Slip and Trip Prevention in Aged Care Facilities

Slip and trip accidents are frighteningly common in aged care facilities, both among residents and staff. Victims can often blame themselves for the incident, feeling ‘silly’ or somehow at fault for not paying attention.

Because of this, many slips and trips don’t get reported, despite causing injury. Especially for the elderly, this can have dangerous consequences.

The good news is that slips and trips can often be prevented. According to Safe Work Australia, workplace slips, trips or falls were caused by environmental factors 56% of the time.

A robust prevention and action strategy can save staff from injury and time away from work, save residents from potentially life-threatening falls, and save aged care facilities from possible litigation.

At a minimum, an aged care slip and trip prevention plan should address:

Contaminants on the floor

These are the leading cause of slip, trip and fall incidents in healthcare facilities globally. Floor contaminant hazards can commonly occur around food service areas, soap dispensers, bathrooms, drinking fountains, and building entrances and exits.

Prevention measures include:

  • Using wet floor signs and barriers around wet areas
  • Determine what cleaning methods are appropriate for different areas and surfaces
  • Encouraging staff to cover, clean, or report spills promptly
  • Hanging spill pads, paper towel holders in convenient locations for use
  • Placing water-absorbent walk-off mats where water or soap may drip onto the floor
  • Choosing slip-resistant shoes for healthcare workers

Indoor walking surface irregularities

Warped, buckled or otherwise damaged flooring can cause staff and residents alike to stumble, trip, or fall.

Prevention measures include:

  • Replacing loose or buckled carpeting
  • Removing or repairing blistered vinyl flooring or tile
  • Reducing trip hazards over 1cm high in all areas of pedestrian travel
  • Highlighting changes in walkway elevation using yellow safety warning paint
  • Replacing smooth flooring in high slip risk areas with rough-surface flooring
  • Making sure elevator floors line up flush with hallway floors

Inadequate lighting

Dim lighting impairs vision and the ability to see hazards. Proper lighting allows employees and residents to see their surroundings and notice unsafe areas in time to avoid them. Hallways, parking areas, storage rooms, stairwells and walkways both indoors and outdoors are all common areas where lighting must be adequate.

Prevention measures include:

  • Ensure enough light fixtures are installed in poorly lit areas
  • Verify that light bulbs are appropriately bright - LED are a good choice for brightness and energy use
  • Upgrade light fixtures to ones that emit light from all sides

Stairs and handrails

This is a primary concern particularly for aged care facilities where residents are already facing mobility challenges. Proper construction and maintenance of stairs and handrails can reduce a large amount of slip, trip and fall incidents.

Stairs that are poorly marked or uneven, and handrails that are not of appropriate height or sturdiness can easily lead to missteps that cause staff and residents to fall.

Prevention measures include:

  • Create visual cues using yellow safety paint or tape to indicate changes in elevation
  • Make sure that stair treads are slip resistant, particularly in areas that are prone to wet patches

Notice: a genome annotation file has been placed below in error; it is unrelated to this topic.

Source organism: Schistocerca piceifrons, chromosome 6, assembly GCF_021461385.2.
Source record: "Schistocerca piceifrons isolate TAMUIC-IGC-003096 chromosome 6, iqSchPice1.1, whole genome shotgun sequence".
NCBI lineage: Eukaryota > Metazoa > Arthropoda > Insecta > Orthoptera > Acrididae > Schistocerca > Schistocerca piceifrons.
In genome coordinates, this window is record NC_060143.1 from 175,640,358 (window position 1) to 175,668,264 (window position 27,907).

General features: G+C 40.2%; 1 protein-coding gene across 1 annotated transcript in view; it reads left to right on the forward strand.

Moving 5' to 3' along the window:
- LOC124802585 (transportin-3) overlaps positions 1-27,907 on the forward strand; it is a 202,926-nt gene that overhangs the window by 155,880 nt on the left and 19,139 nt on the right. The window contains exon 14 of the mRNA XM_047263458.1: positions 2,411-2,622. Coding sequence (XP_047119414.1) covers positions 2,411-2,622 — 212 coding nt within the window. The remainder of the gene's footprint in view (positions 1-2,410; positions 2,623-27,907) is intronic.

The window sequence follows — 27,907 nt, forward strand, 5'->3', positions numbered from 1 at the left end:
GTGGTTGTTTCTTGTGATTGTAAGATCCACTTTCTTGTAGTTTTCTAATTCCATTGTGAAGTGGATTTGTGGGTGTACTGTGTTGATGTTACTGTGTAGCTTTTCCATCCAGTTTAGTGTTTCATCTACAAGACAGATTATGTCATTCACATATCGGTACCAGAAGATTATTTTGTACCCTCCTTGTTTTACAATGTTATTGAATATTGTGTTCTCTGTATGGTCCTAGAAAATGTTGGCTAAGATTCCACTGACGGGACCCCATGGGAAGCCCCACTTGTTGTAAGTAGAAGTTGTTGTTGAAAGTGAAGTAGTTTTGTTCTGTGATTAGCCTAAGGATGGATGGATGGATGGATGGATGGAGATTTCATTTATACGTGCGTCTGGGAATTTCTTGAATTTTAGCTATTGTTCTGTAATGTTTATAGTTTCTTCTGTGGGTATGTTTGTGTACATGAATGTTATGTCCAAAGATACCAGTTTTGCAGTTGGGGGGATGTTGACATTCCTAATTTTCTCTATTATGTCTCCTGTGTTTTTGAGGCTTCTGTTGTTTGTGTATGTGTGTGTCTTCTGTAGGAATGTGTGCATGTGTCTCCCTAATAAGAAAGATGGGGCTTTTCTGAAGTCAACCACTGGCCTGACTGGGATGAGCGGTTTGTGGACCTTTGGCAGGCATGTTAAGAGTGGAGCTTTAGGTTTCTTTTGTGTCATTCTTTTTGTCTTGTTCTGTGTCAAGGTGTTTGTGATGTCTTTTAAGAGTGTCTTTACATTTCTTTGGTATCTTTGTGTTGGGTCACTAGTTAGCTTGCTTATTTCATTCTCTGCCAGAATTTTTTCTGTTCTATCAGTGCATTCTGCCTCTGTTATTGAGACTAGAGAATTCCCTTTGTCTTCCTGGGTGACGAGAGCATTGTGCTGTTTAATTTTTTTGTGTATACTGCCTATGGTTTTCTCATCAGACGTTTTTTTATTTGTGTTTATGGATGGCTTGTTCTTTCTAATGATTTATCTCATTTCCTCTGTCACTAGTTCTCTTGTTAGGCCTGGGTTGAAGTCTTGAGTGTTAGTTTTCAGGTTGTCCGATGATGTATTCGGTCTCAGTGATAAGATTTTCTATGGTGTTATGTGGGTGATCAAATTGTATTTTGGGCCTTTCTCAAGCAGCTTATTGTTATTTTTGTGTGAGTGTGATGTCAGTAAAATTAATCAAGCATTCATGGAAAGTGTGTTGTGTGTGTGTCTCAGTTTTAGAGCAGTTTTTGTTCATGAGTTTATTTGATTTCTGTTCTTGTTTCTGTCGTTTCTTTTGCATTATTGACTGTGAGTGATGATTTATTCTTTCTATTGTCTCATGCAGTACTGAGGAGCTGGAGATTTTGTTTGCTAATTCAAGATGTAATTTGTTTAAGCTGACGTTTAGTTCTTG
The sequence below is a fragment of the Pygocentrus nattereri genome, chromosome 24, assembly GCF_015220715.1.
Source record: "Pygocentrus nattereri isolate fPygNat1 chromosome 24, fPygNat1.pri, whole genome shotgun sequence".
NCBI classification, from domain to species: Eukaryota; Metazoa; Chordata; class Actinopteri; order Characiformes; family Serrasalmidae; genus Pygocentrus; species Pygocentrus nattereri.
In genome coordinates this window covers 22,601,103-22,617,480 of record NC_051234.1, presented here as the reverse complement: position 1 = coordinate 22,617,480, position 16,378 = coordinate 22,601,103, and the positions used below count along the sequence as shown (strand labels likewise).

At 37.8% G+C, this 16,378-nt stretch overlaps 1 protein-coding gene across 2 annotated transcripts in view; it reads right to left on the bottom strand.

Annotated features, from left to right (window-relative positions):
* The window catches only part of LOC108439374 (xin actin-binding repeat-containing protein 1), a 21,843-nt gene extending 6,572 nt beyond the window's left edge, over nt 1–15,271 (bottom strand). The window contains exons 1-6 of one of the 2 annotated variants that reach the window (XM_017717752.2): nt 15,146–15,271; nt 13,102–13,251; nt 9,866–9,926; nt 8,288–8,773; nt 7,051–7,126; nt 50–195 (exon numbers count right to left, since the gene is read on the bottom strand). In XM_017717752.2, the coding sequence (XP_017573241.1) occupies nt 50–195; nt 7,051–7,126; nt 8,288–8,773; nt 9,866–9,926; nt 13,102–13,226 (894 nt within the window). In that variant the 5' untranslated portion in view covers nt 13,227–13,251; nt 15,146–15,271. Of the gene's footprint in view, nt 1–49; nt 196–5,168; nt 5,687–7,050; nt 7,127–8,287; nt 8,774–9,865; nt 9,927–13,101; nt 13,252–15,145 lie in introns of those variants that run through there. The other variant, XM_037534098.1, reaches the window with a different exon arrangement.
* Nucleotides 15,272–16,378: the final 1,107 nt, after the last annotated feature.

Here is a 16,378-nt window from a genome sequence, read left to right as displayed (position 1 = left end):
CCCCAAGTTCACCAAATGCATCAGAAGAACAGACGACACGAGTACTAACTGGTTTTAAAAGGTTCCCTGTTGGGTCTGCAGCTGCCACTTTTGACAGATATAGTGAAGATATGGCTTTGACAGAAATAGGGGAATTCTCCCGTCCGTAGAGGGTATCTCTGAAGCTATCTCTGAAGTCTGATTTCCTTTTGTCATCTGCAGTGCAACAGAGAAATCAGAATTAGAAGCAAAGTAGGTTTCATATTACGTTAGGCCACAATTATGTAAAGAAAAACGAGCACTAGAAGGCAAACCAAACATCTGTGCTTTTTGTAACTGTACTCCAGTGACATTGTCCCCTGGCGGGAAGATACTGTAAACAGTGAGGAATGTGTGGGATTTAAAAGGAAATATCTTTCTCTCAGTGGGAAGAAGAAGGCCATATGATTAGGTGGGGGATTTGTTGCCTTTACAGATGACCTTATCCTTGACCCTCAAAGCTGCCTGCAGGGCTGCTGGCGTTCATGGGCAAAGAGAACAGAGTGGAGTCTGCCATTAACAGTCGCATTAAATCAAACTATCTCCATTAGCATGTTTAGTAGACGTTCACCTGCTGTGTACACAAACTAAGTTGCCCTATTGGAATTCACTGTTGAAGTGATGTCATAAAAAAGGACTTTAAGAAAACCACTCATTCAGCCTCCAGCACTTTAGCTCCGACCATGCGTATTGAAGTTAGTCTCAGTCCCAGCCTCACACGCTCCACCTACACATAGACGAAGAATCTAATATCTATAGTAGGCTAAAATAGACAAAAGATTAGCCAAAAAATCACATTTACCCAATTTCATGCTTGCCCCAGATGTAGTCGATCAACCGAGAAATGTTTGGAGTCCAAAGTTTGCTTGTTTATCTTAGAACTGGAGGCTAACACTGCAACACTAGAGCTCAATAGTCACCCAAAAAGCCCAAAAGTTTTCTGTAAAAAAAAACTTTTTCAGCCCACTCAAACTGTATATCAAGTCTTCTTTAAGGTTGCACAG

• Ensure stairs are free of all contaminants including discarded objects
  • Add handrails at locations with less than 4 steps
  • Install handrails on both sides of stairwells
  • Consider installing a fixed fall protection barrier at the top of stairs

Clutter and poorly stored objects

Clutter can easily build up in storage areas, walkways, resident rooms, work areas, and hallways, potentially leading to a slip and trip incident. Exposed cords around medical equipment also creates a trip hazard for both staff and residents alike.

Prevention measures include:

  • Organising storage areas to eliminate clutter
  • Installing adequate shelving in residents rooms and staff stations
  • Keeping walkways and stairwells clear at all times
  • Using cord organisers to bundle medical equipment cords
  • Cover cords that run along the floor with a beveled protective cover or safety tape

Improper patient mobility aids

It’s important that residents can maintain their sense of independence by moving around the facility. However those with impaired mobility need to be supported by appropriate mobility aids that are of the right style, height and function for their needs. Having a walking frame, walking stick, or easily-accessible wheelchair can save patients from slipping and tripping.

Prevention measures include:

  • Fitting patients with the right type of cane - options include white (for the visually impaired), quad (with four feet that provide a wider base) or forearm canes that allow wider weight distribution from the wrist to arm.
  • Ensuring at-risk patients use a walker suited to their level of mobility support
  • Installing transfer aids such as hoists and patient movers to help residents get out of bed and on their feet safely
  • Maintaining a regular equipment maintenance program to ensure devices remain in optimal condition

Next steps

Maintaining a vigilant slip safety programme along with proper safety equipment can greatly reduce the slip and trip risk in aged care facilities. Keystone Healthcare have been providing aged care facilities across Australia with the right falls prevention equipment for decades.

We’re passionate about falls prevention and dedicated to matching facilities with the best equipment for their needs. To ensure your equipment meets your facility’s falls prevention needs, give us a call on 1300 547 877.